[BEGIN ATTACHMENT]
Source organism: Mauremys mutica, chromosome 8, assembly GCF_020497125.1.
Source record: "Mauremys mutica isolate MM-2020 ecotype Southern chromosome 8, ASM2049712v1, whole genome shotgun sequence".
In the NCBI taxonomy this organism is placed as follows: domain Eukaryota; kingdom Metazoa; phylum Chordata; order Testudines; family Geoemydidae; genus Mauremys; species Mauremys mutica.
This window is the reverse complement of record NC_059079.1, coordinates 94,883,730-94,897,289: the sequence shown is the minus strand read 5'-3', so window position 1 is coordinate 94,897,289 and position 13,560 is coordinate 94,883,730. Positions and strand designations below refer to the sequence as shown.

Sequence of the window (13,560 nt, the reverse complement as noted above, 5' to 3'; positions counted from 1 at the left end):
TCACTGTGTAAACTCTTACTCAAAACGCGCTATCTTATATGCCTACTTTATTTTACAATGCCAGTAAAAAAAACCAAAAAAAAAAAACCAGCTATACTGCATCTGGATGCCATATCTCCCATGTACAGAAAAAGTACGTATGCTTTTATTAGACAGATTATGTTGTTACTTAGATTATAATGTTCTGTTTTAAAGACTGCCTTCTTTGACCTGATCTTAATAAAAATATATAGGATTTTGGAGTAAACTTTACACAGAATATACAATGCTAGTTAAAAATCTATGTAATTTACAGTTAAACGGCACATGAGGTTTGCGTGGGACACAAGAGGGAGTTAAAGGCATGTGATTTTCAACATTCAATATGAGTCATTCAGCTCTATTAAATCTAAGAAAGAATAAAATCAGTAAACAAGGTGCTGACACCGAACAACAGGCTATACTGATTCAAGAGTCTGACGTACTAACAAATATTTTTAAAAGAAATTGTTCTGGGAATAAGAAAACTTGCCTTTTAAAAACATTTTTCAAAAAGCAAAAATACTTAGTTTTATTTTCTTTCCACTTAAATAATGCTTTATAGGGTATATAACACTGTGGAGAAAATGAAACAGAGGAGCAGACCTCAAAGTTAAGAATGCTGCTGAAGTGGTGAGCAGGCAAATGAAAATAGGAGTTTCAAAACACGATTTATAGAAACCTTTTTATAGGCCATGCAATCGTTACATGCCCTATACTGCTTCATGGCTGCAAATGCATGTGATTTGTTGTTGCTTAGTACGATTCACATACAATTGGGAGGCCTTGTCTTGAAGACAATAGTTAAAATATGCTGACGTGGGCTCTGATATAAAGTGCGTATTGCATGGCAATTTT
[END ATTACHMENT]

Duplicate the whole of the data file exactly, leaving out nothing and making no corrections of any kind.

Source organism: Mauremys mutica, chromosome 8, assembly GCF_020497125.1.
Source record: "Mauremys mutica isolate MM-2020 ecotype Southern chromosome 8, ASM2049712v1, whole genome shotgun sequence".
In the NCBI taxonomy this organism is placed as follows: domain Eukaryota; kingdom Metazoa; phylum Chordata; order Testudines; family Geoemydidae; genus Mauremys; species Mauremys mutica.
This window is the reverse complement of record NC_059079.1, coordinates 94,883,730-94,897,289: the sequence shown is the minus strand read 5'-3', so window position 1 is coordinate 94,897,289 and position 13,560 is coordinate 94,883,730. Positions and strand designations below refer to the sequence as shown.

Sequence of the window (13,560 nt, the reverse complement as noted above, 5' to 3'; positions counted from 1 at the left end):
TCACTGTGTAAACTCTTACTCAAAACGCGCTATCTTATATGCCTACTTTATTTTACAATGCCAGTAAAAAAAACCAAAAAAAAAAAACCAGCTATACTGCATCTGGATGCCATATCTCCCATGTACAGAAAAAGTACGTATGCTTTTATTAGACAGATTATGTTGTTACTTAGATTATAATGTTCTGTTTTAAAGACTGCCTTCTTTGACCTGATCTTAATAAAAATATATAGGATTTTGGAGTAAACTTTACACAGAATATACAATGCTAGTTAAAAATCTATGTAATTTACAGTTAAACGGCACATGAGGTTTGCGTGGGACACAAGAGGGAGTTAAAGGCATGTGATTTTCAACATTCAATATGAGTCATTCAGCTCTATTAAATCTAAGAAAGAATAAAATCAGTAAACAAGGTGCTGACACCGAACAACAGGCTATACTGATTCAAGAGTCTGACGTACTAACAAATATTTTTAAAAGAAATTGTTCTGGGAATAAGAAAACTTGCCTTTTAAAAACATTTTTCAAAAAGCAAAAATACTTAGTTTTATTTTCTTTCCACTTAAATAATGCTTTATAGGGTATATAACACTGTGGAGAAAATGAAACAGAGGAGCAGACCTCAAAGTTAAGAATGCTGCTGAAGTGGTGAGCAGGCAAATGAAAATAGGAGTTTCAAAACACGATTTATAGAAACCTTTTTATAGGCCATGCAATCGTTACATGCCCTATACTGCTTCATGGCTGCAAATGCATGTGATTTGTTGTTGCTTAGTACGATTCACATACAATTGGGAGGCCTTGTCTTGAAGACAATAGTTAAAATATGCTGACGTGGGCTCTGATATAAAGTGCGTATTGCATGGCAATTTT